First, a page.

I haven’t had a physics post in a few weeks, so here’s another one on dark matter.
When trying to find evidence for dark matter or trying to understand its effects on the universe, it is often necessary to have some sort of estimate of its density. The most directly measurable form of the density is the mass density (or energy density, but these are the same if the dark matter is nonrelativistic). The number density is important in understanding things like even rates for interactions of particle dark matter, but typically we use a mass density estimate and then report measurements as a function of particle mass.
There are also two types of relevant density measurements: the average density throughout the whole universe and the local density in some region of interest.
The Average Dark Matter Density
The average dark matter density throughout the whole universe can be determined from cosmological measurements, such as studies of the CMB. This density is most important in trying to understand the evolution of the universe. The presence of dark matter changes the gravitational forces felt by the photon-baryon fluid making up the universe prior to the epoch of recombination. This changes the properties of oscillations of that fluid, allowing the effects of dark matter to be seen in the shape of the CMB power spectrum. These measurements tell us that the overall dark matter density is around 1/4 of the critical density (where the universe is flat). The critical density is incredibly tiny compared to what we’re used to: of order 10 GeV per cubic meter.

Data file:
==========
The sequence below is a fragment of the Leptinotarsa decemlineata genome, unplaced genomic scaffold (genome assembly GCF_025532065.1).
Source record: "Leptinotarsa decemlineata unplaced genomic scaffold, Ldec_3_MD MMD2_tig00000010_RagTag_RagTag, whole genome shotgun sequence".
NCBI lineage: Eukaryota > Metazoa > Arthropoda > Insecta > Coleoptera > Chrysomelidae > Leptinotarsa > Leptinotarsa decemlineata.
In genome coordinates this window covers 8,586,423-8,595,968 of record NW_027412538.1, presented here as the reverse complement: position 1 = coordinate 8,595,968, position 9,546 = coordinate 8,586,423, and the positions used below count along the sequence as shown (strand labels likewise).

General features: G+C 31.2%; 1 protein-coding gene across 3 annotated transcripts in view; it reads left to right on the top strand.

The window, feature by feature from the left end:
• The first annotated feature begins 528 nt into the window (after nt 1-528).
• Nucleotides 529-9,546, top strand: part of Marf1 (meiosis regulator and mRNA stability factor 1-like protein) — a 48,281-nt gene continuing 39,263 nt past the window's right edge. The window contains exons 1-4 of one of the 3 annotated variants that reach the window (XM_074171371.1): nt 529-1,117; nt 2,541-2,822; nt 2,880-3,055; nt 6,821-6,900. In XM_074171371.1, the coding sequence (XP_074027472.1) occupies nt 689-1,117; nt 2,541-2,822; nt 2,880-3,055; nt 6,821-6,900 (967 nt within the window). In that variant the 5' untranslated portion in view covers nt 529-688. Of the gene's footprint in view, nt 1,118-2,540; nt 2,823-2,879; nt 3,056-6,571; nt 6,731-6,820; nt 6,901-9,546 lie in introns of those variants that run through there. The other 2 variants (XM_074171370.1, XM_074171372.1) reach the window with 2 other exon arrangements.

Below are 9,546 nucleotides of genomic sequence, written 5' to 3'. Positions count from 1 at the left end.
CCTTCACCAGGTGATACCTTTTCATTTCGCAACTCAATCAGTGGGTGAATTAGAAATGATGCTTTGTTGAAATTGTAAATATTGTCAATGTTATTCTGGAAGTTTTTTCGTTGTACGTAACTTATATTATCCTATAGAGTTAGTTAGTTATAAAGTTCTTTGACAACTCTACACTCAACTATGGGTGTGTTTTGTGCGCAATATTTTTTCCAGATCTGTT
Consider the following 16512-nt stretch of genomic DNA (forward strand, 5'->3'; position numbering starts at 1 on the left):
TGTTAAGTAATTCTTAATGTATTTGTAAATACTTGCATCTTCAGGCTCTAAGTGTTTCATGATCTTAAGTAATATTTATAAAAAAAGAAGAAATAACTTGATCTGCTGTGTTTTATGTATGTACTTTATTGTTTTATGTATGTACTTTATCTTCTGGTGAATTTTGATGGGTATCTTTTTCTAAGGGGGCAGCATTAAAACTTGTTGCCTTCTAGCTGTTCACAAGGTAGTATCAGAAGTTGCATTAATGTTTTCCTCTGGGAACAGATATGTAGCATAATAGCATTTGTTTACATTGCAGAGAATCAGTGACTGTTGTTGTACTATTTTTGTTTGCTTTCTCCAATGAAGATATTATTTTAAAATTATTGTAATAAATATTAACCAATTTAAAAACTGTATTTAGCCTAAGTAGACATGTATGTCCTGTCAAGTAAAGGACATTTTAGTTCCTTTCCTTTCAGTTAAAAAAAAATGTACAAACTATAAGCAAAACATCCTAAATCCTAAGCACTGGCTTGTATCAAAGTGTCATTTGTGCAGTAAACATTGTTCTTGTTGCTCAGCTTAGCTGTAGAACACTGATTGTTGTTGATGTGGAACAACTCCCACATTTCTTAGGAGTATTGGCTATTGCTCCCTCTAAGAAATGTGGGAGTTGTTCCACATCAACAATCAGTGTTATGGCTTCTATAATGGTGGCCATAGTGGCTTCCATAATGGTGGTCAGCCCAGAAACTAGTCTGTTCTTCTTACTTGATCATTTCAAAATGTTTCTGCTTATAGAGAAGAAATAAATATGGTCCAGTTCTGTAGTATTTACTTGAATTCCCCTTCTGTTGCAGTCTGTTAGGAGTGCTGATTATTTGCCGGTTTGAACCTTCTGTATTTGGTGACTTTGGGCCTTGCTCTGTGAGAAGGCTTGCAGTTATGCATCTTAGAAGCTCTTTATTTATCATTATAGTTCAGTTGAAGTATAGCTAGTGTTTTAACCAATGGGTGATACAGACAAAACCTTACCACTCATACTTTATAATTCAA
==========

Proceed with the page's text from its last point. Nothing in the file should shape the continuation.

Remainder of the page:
The Local Dark Matter Density
Much of the evidence for dark matter comes from different ways to try to measure the local dark matter density in some region of space. The motion of objects in a gravitationally bound system lets us estimate the gravitation potential as a function of position, which in turn lets us map out the energy density of the system. Gravitational lensing lets us measure the strength of gravity acting on photons, which also lets us do the same. One density of particular interest to us is the local dark matter density at the position of Earth. Knowledge of this is necessary if we wish to measure dark matter interactions in detectors. Careful measurements of the motion of star systems within the Milky Way tell us that the local density at Earth should be around 0.3 GeV/cm3. This is orders of magnitude higher than the average density of dark matter in the whole universe but is still a very small number. This is only a fraction of an atom per cubic centimeter.